the triple tau and that of "a circle embordered by two parallel lines," we will have a correct geometrical representation of the whole zodiac, the four principal points of which will also be designated in a similar manner, by which it will be seen that the two emblems are in fact but parts of one complete whole.
The union of these two masonic emblems gives us the device which appears between them in the above diagram, which, as will be seen, is another ancient and well-known emblem, sometimes called the "cross of Jerusalem." It consists of the tau cross four times repeated, and joined at a common center, which is really that of the zodiac. The circle about that center is sometimes exhibited in this emblem, but is more frequently left out, as not being required to express its meaning, and adding nothing to its beauty. This emblem would be more properly known under the name of the quadruple tau. This emblem was brought by the Crusaders from the East, and they, ignorant of its true meaning, adopted it as the symbol of their faith, from its supposed resemblance to the Christian cross.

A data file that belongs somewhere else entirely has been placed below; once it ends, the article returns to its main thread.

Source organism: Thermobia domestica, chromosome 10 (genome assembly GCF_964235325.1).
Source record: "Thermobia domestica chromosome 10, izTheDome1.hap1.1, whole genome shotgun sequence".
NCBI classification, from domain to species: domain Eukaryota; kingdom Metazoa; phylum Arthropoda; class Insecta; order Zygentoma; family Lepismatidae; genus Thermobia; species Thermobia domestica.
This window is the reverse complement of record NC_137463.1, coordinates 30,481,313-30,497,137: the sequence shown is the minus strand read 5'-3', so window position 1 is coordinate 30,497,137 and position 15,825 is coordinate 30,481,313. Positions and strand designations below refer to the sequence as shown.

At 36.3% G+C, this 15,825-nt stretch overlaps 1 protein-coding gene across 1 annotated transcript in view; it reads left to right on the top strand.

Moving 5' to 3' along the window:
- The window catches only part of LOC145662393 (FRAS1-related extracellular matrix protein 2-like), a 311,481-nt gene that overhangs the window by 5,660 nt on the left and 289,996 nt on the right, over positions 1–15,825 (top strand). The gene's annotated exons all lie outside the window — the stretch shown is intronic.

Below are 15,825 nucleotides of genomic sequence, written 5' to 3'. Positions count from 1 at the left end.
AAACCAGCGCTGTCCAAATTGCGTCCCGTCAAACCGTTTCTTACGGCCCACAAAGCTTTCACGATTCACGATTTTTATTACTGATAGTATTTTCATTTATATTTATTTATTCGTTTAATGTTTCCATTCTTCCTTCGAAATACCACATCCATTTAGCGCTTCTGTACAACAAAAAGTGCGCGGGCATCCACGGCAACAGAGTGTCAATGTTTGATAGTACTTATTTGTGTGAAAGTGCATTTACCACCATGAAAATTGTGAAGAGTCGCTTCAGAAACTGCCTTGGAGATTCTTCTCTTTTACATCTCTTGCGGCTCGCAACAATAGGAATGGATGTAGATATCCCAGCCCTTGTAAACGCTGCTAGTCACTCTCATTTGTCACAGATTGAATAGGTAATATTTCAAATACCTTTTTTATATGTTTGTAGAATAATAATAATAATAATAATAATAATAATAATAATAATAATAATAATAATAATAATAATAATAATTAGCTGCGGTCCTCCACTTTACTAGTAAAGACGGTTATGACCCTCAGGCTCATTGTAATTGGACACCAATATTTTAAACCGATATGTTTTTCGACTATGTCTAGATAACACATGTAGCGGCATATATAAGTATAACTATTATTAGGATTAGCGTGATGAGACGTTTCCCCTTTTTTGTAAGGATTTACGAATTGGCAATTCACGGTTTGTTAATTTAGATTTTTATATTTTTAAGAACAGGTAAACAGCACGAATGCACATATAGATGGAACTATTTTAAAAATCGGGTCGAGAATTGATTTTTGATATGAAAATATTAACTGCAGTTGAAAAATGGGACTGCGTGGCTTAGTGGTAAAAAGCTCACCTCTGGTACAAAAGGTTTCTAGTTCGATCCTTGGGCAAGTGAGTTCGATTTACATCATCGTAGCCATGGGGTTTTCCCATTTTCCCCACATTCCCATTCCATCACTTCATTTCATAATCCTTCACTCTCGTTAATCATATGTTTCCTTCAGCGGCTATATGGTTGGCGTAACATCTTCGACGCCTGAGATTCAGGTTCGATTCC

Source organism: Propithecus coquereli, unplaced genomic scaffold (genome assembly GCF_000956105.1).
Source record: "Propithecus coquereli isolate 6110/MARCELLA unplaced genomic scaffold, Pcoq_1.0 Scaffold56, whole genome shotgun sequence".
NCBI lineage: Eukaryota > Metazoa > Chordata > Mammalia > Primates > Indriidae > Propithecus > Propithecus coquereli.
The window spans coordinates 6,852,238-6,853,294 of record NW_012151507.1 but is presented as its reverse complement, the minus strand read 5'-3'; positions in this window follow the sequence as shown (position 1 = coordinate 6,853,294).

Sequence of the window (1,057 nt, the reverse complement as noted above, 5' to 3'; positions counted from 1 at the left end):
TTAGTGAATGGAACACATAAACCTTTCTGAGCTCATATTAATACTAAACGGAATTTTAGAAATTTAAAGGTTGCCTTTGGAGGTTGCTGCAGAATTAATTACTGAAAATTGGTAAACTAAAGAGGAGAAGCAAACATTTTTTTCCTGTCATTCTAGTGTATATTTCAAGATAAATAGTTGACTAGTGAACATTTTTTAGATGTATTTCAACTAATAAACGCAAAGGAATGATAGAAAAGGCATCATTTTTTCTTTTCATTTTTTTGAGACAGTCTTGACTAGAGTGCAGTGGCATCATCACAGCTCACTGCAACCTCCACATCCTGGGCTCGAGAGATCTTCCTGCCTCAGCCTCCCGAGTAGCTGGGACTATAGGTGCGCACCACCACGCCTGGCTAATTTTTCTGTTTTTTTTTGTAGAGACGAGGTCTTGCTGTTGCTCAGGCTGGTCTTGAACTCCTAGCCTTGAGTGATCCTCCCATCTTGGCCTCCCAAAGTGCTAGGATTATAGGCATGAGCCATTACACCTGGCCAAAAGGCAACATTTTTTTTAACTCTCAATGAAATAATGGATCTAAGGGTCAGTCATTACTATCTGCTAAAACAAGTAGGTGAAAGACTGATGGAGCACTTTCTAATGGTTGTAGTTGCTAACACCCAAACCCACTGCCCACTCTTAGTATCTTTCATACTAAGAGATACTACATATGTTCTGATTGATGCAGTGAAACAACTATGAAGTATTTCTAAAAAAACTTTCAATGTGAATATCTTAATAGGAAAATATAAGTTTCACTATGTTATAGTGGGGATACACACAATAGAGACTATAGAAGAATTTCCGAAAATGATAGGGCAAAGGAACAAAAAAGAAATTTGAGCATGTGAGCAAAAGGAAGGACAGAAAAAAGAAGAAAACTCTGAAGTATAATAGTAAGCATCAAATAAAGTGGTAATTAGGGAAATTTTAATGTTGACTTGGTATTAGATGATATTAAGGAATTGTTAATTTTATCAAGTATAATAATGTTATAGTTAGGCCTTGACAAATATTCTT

The quadruple tau represents at one view the entire universe. The central lines, one of which is horizontal and the other perpendicular, thus crossing each other at right angles, point to and embrace the four quarters of the celestial and terrestrial spheres. The limits of the sun's circuit amon the stars, both at the solstitial and equinoctial points, are designated by
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